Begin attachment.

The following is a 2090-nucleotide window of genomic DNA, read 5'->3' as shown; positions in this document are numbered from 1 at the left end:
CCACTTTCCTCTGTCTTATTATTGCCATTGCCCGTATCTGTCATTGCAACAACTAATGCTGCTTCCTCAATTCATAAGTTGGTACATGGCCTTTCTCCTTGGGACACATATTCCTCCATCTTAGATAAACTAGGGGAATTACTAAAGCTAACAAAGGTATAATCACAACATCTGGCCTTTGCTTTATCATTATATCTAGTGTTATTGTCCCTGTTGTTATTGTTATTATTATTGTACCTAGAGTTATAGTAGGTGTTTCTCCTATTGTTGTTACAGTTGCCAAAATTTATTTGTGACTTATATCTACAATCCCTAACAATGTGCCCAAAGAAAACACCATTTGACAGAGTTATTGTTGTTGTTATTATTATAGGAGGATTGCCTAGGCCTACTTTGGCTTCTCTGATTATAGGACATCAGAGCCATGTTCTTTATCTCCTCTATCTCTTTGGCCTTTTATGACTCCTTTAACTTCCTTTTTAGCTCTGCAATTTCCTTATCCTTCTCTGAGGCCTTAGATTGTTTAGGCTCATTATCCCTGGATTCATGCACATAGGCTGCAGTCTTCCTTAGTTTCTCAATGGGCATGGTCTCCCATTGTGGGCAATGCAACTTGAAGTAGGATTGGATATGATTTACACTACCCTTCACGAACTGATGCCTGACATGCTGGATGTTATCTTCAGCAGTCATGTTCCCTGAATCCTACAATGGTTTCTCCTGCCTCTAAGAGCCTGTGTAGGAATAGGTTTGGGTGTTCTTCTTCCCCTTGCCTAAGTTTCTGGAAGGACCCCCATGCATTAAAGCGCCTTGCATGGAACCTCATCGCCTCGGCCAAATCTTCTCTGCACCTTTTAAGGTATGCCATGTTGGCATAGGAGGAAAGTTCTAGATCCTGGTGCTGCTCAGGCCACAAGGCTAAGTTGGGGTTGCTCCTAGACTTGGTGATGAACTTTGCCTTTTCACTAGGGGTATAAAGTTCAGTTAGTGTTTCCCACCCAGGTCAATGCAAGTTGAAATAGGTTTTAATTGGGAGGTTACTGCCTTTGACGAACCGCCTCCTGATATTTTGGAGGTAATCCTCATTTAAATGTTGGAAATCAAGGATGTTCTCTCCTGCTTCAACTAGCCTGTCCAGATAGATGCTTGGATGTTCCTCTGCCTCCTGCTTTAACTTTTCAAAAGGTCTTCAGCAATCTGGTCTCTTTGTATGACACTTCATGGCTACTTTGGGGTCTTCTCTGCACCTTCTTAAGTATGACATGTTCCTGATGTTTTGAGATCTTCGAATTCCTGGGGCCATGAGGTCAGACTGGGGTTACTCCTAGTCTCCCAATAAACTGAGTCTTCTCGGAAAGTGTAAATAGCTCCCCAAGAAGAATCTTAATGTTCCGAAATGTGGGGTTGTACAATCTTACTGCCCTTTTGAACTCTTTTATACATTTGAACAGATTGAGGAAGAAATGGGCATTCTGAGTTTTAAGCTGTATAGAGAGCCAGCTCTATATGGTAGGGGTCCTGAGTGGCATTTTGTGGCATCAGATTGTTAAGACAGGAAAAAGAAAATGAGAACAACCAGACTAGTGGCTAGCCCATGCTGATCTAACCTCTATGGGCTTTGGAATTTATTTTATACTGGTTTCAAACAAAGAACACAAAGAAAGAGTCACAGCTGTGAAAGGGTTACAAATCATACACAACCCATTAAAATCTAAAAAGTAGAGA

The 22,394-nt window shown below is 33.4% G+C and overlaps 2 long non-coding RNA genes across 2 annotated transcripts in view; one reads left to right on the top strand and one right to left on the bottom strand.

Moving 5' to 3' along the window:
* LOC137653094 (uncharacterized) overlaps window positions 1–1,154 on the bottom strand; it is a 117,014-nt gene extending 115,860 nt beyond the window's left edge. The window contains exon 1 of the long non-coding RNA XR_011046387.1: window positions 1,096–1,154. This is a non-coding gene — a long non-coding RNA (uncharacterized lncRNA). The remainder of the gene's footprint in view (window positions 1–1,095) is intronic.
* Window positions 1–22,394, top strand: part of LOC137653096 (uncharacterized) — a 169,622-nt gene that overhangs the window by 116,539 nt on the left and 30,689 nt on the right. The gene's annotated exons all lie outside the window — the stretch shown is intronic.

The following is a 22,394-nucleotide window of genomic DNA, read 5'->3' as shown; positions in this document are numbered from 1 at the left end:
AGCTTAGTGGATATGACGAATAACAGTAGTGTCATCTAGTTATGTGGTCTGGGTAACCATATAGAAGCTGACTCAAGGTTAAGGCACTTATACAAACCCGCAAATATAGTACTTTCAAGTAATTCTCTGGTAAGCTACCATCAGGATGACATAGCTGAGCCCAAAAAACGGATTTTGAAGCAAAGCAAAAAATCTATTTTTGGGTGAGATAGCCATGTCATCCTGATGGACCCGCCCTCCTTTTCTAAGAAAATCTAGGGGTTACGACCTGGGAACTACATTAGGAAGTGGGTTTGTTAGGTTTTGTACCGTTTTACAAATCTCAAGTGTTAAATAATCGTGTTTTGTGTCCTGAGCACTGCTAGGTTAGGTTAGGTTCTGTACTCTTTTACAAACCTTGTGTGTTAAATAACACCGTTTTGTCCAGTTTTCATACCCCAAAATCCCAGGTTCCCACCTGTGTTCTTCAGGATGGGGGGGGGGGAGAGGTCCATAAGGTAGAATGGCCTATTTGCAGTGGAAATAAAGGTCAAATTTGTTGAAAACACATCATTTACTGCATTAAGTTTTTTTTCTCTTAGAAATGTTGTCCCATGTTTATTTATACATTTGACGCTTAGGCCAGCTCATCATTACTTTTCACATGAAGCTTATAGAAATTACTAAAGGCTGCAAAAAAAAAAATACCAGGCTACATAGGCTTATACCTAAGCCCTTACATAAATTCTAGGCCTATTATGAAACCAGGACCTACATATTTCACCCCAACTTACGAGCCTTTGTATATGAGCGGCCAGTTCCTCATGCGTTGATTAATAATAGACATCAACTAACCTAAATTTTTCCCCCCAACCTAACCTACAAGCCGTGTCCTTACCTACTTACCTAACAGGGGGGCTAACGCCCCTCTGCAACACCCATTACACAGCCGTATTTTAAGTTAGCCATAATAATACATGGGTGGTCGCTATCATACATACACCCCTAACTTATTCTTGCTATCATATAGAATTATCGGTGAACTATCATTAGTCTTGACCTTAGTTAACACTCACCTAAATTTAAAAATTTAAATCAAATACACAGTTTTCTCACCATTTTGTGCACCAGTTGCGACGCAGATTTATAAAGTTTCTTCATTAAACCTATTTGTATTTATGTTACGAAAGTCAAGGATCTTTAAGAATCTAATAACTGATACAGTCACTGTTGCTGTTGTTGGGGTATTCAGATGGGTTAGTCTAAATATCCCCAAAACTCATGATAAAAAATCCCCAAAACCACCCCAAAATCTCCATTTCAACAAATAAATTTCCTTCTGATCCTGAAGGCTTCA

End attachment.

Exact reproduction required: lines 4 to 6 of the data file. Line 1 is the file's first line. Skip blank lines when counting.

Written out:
Moving 5' to 3' along the window:
* LOC137653094 (uncharacterized) overlaps window positions 1–1,154 on the bottom strand; it is a 117,014-nt gene extending 115,860 nt beyond the window's left edge. The window contains exon 1 of the long non-coding RNA XR_011046387.1: window positions 1,096–1,154. This is a non-coding gene — a long non-coding RNA (uncharacterized lncRNA). The remainder of the gene's footprint in view (window positions 1–1,095) is intronic.
* Window positions 1–22,394, top strand: part of LOC137653096 (uncharacterized) — a 169,622-nt gene that overhangs the window by 116,539 nt on the left and 30,689 nt on the right. The gene's annotated exons all lie outside the window — the stretch shown is intronic.